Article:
“I’m not even trying to be coach Franklin right now,” Penn State quarterback Sean Clifford said in the middle of a very Franklinesque explanation Saturday at Beaver Stadium.
Penn State, Clifford said, is the “hardest-working team in America,” from players to trainers, and swims in the deep end of the confidence pool. He’s not alone in thinking that. At 5-0, with the heart of its schedule about to arrive, Penn State feels like it’s in an exceptional place.
“I’m really excited where we’re at,” Clifford said. “We’re in a very, very good spot.”
Penn State’s 35-7 victory over Purdue offered as well-constructed a day as coach James Franklin could have wanted. The Lions won their fourth game this season by at least 28 points, strong-armed Purdue’s offense into submission and scored touchdowns on their first four possessions.
They also made just enough mistakes to give Franklin and his staff reason to yell at halftime and to make Sunday’s film-study session look like detention. Clifford said he planned to be there early.
“I’m feeling really confident about this team, this unit, this organization from top to bottom,” said defensive end Yetur Gross-Matos, who had two sacks.
Demanding schedule looms: The Lions figure to face its schedule’s most demanding stretch over the next month, though who really knows anymore with the Big Ten. Iowa scored just three points and allowed eight sacks against Michigan. Penn State’s defense is chop-licking after nearly setting a school record with 10 sacks vs. Purdue — and thinking it could have had more.
“It was an OK day,” said defensive end Shaka Toney, who made three of those sacks.
This is how they’re living now. The Lions have armed themselves with an overwhelming level of self-belief, having won their first two Big Ten games by a combined score of 94-7.
The defense has allowed two touchdowns in its last three games. Penn State is the last FBS team not to allow a first-quarter point this season (It has outscored opponents 69-0 in opening quarters). And, for the second straight game, Clifford was responsible for four first-half touchdowns (three passing, one rushing).
“There’s a couple of dominant teams in the Big Ten this year,” Purdue coach Jeff Brohm said, “and I think that’s one of them.”
Hasn't been challenged much: At this point, though, that’s difficult to know. Penn State hasn’t been challenged in the Big Ten, and really has met only one formidable opponent in Pitt, which the Lions shut out for three quarters anyway. Still, even with Saturday’s quibbles, Penn State had pretty good answers.
Frustrated by the offense’s listless third quarter, in which it totaled 42 yards of offense and punted four times? Clifford would like to remind you how it rebounded with a 7-play, 87-yard scoring drive in the fourth quarter, on which freshman running back Noah Cain gained 64.
Concerned about the mistakes on special teams, including several misplayed punts by Hamler? Hamler would like to remind you that he’s a threat every time he touches the ball.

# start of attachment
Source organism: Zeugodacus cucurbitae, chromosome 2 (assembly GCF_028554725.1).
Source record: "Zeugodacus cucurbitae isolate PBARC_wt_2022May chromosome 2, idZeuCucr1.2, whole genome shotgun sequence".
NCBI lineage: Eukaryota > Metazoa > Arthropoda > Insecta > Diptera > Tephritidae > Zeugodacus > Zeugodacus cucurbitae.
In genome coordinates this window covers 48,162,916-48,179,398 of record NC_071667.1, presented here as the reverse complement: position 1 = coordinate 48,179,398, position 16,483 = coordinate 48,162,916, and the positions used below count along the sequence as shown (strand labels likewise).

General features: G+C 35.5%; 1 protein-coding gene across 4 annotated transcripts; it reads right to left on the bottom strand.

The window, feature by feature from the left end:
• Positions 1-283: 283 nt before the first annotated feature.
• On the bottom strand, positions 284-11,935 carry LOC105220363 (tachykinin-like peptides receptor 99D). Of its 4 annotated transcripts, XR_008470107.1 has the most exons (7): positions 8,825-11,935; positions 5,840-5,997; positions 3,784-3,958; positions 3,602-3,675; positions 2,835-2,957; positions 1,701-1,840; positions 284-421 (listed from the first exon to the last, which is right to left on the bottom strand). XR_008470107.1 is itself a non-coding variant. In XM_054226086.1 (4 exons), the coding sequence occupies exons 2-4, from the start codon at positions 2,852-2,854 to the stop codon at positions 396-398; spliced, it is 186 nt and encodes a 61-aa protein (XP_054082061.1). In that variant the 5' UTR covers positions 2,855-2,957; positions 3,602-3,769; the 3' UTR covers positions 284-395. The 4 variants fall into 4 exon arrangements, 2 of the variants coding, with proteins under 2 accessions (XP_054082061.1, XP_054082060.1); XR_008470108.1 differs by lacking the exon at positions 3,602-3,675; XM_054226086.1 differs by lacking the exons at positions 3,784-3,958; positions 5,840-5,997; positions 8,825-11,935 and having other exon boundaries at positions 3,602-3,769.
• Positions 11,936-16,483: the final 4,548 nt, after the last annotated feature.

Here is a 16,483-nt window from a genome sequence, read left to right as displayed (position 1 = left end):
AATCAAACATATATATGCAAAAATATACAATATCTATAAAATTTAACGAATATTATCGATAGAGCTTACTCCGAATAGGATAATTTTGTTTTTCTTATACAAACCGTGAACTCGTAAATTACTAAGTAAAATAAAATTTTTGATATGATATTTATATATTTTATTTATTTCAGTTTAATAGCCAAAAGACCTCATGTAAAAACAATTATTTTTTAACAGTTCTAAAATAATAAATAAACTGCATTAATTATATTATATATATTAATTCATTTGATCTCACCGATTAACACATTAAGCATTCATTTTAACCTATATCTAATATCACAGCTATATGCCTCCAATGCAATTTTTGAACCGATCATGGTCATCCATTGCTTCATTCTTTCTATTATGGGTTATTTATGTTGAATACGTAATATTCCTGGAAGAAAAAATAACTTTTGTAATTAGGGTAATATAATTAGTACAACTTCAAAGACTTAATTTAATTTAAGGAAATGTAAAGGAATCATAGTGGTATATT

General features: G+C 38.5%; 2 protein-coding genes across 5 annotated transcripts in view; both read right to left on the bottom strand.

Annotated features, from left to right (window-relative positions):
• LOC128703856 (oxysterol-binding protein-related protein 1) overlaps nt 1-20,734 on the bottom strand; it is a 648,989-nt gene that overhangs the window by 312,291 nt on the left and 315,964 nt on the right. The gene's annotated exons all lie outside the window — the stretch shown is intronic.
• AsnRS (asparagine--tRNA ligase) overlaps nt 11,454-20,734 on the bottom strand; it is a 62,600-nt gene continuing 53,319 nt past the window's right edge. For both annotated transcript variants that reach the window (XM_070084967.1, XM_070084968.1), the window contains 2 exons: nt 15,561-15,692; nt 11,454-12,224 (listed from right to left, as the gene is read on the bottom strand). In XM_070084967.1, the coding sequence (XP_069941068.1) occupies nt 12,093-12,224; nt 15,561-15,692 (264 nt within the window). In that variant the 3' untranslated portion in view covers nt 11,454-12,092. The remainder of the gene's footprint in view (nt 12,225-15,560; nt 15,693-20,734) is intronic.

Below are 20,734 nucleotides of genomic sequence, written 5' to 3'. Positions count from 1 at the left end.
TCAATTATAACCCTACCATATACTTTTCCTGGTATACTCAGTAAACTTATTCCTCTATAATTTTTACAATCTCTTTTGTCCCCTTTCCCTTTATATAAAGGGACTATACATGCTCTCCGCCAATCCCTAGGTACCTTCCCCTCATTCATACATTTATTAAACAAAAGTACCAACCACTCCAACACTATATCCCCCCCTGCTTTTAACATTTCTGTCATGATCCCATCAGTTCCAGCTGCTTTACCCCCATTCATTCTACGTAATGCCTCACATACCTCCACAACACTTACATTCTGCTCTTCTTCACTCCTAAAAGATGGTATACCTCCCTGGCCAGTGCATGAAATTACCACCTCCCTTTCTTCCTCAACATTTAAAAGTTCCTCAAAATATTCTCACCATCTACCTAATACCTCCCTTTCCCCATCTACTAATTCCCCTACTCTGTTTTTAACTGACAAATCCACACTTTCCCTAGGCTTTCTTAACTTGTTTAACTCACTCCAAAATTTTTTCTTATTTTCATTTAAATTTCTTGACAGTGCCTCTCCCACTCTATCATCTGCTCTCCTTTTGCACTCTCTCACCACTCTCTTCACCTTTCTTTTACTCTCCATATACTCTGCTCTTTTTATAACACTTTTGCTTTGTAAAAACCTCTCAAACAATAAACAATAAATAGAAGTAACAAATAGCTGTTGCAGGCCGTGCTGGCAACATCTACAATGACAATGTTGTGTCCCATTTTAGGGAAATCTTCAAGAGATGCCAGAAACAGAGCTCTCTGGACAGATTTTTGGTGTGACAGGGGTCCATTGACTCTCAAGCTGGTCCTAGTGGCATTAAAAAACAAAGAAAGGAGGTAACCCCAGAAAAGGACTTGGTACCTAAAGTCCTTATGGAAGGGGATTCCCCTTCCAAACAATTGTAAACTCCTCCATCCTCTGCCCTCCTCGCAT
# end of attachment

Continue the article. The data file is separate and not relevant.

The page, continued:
“If the gunners are not in my face and I have room, I’m going to take a risk,” Hamler said, “because I think I can make something out of nothing.”
Receiver Jahan Dotson, who scored on a 71-yard touchdown reception, said he thinks Penn State’s receivers room is among the best in the country. Toney called Gross-Matos the best end in the country.
Franklin said that the Lions have been playing “championship-level" defense for several weeks. Asked what that means, linebacker Micah Parsons said, “Ten sacks.”
Lots of self-belief: From where does Penn State derive its self-assurance? Its blend of athleticism, depth and approach, which Franklin called consistent, even though the results sometimes are inconsistent.
“All of those guys in the locker room have a lot of talent and they can show you one out of ten times or two out of ten times that the best programs and the best players are able to do it at a high level,” Franklin said. "That’s why our message is consistent. That’s why our approach is consistent. So that we have the best opportunity, I think, to be able to play at a high level as consistently as possible.
“But if it becomes emotional, you’re finding ways to get people angry and turn the opponent into like a monster, we don’t do that. We focus on Penn State. We focus on our process and our approach. We respect all our opponents but we fear none. We’ve put in some really good weeks of preparation that I think has led to a confident football team. We need to do it again.”
The Lions have plenty going right for them now, but that can change quickly. Just like it did for the offense in the third quarter. That’s why Clifford said he plans to speak with the team’s head of performance psychology Sunday to determine what’s next.
“That’s the big thing for us,” Clifford said. “We have all the talent in the world. We just have to have the right mentality play in, play out, every single time.”